Government taps the power of us: Officials turn to blogs and wikis to share information and achieve goals

May 21, 2007 by Richard W. Walker,

First, he joined the blogosphere, creating a Web site that encouraged constituents to comment on issues, no matter which side they were on. And then last year, he started an issues-based wiki, a Web site where everyone can read, edit and post views. The site,, became a virtual town hall for a discussion about vouchers.

Earlier this year, the Utah House and Senate approved the measure on vouchers, and the governor signed the bill into law.

“Politicopia helped move the debate on vouchers,” Urquhart said in a speech at the recent Government CIO Summit, sponsored by 1105 Government Information Group. The summit’s theme was “Government by Wiki: New Tools for Collaboration, Information-Sharing and Decisionmaking.”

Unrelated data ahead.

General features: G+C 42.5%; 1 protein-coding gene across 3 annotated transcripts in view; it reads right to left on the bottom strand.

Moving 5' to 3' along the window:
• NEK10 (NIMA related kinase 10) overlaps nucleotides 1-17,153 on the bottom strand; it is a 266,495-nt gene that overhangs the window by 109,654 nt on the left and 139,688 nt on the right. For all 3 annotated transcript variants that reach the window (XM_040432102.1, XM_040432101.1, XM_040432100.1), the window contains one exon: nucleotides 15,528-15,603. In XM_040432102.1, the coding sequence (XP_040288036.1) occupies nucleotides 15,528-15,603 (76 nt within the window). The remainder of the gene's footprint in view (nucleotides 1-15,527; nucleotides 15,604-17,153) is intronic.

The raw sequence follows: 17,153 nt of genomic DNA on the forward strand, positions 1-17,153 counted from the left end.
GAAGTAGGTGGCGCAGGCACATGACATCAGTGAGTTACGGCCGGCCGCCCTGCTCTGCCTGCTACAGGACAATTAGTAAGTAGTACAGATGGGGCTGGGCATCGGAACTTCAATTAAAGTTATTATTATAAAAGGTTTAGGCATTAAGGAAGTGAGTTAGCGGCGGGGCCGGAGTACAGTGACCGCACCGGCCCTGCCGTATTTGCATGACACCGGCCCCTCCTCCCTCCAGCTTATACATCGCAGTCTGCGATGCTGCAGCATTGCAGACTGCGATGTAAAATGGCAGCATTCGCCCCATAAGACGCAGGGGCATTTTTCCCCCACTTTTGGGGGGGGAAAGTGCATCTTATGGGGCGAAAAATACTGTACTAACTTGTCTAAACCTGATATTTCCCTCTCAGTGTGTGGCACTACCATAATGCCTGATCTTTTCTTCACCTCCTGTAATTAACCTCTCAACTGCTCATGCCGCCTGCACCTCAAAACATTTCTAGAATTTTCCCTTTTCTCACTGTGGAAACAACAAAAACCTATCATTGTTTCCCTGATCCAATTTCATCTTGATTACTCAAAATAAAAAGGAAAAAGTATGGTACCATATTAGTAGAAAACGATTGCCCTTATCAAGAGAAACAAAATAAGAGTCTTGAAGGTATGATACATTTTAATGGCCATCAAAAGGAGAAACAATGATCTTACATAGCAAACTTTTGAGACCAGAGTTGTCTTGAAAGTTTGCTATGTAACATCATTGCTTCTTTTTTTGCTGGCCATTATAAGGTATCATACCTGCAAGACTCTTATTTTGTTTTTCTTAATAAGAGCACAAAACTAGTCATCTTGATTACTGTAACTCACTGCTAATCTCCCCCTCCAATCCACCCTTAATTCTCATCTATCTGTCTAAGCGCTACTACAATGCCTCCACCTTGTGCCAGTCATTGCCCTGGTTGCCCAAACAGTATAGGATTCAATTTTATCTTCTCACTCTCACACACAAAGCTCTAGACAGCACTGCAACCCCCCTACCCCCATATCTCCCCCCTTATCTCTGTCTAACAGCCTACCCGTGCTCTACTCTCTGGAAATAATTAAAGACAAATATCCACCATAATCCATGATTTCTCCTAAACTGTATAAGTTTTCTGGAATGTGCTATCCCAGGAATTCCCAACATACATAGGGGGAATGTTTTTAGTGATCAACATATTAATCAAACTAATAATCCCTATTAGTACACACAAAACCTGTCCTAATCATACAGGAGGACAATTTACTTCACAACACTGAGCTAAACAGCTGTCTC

For example, at the General Services Administration, the Office of Citizen Services and Communications’ Intergovernmental Solutions Division has created an open, collaborative work environment. It includes a wiki to enhance interaction among its stakeholders at various levels of government. The collaborative site doesn’t eliminate stovepipes and silos in government, but it helps turn them into wind chimes that talk to one another across agencies, said Susan Turnbull, the office’s senior program adviser.

“Our mission is to improve the communications, trust and information sharing at all levels of government,” Turnbull said. But “we’re not in a position to change the dynamics, borders and missions at any of these agencies.”

Instead, she said, “a large part of [our activity] has to do with spending constructive time with one another in a way that we can understand each other.” Indeed, she added, one of the office’s performance metrics is the quality of the discussion.